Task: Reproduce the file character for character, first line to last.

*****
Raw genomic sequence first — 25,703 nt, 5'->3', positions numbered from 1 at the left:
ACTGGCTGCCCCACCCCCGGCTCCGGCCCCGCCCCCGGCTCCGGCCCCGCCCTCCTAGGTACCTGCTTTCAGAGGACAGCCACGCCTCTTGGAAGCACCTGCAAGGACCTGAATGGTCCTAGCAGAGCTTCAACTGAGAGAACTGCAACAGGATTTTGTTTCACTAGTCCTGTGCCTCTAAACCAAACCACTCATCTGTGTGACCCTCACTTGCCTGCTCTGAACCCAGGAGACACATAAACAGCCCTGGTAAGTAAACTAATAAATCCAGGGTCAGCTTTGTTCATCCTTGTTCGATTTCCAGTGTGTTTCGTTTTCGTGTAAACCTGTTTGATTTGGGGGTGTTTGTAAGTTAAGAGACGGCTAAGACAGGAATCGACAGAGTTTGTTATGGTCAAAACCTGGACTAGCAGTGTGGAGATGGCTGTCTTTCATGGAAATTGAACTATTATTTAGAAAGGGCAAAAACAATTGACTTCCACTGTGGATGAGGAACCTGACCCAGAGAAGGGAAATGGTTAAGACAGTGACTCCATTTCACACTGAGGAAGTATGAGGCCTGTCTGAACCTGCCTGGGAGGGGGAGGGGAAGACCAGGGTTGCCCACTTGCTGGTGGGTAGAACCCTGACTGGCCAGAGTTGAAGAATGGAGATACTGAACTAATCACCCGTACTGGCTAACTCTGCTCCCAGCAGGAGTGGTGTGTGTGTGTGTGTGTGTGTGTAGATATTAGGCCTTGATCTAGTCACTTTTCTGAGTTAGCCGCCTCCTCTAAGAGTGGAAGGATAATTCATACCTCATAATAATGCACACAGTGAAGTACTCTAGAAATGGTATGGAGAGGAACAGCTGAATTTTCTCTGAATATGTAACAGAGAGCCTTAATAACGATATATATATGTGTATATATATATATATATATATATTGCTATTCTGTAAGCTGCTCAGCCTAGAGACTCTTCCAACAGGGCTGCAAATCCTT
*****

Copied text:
Raw genomic sequence first — 25,703 nt, 5'->3', positions numbered from 1 at the left:
ACTGGCTGCCCCACCCCCGGCTCCGGCCCCGCCCCCGGCTCCGGCCCCGCCCTCCTAGGTACCTGCTTTCAGAGGACAGCCACGCCTCTTGGAAGCACCTGCAAGGACCTGAATGGTCCTAGCAGAGCTTCAACTGAGAGAACTGCAACAGGATTTTGTTTCACTAGTCCTGTGCCTCTAAACCAAACCACTCATCTGTGTGACCCTCACTTGCCTGCTCTGAACCCAGGAGACACATAAACAGCCCTGGTAAGTAAACTAATAAATCCAGGGTCAGCTTTGTTCATCCTTGTTCGATTTCCAGTGTGTTTCGTTTTCGTGTAAACCTGTTTGATTTGGGGGTGTTTGTAAGTTAAGAGACGGCTAAGACAGGAATCGACAGAGTTTGTTATGGTCAAAACCTGGACTAGCAGTGTGGAGATGGCTGTCTTTCATGGAAATTGAACTATTATTTAGAAAGGGCAAAAACAATTGACTTCCACTGTGGATGAGGAACCTGACCCAGAGAAGGGAAATGGTTAAGACAGTGACTCCATTTCACACTGAGGAAGTATGAGGCCTGTCTGAACCTGCCTGGGAGGGGGAGGGGAAGACCAGGGTTGCCCACTTGCTGGTGGGTAGAACCCTGACTGGCCAGAGTTGAAGAATGGAGATACTGAACTAATCACCCGTACTGGCTAACTCTGCTCCCAGCAGGAGTGGTGTGTGTGTGTGTGTGTGTGTGTAGATATTAGGCCTTGATCTAGTCACTTTTCTGAGTTAGCCGCCTCCTCTAAGAGTGGAAGGATAATTCATACCTCATAATAATGCACACAGTGAAGTACTCTAGAAATGGTATGGAGAGGAACAGCTGAATTTTCTCTGAATATGTAACAGAGAGCCTTAATAACGATATATATATGTGTATATATATATATATATATATATTGCTATTCTGTAAGCTGCTCAGCCTAGAGACTCTTCCAACAGGGCTGCAAATCCTT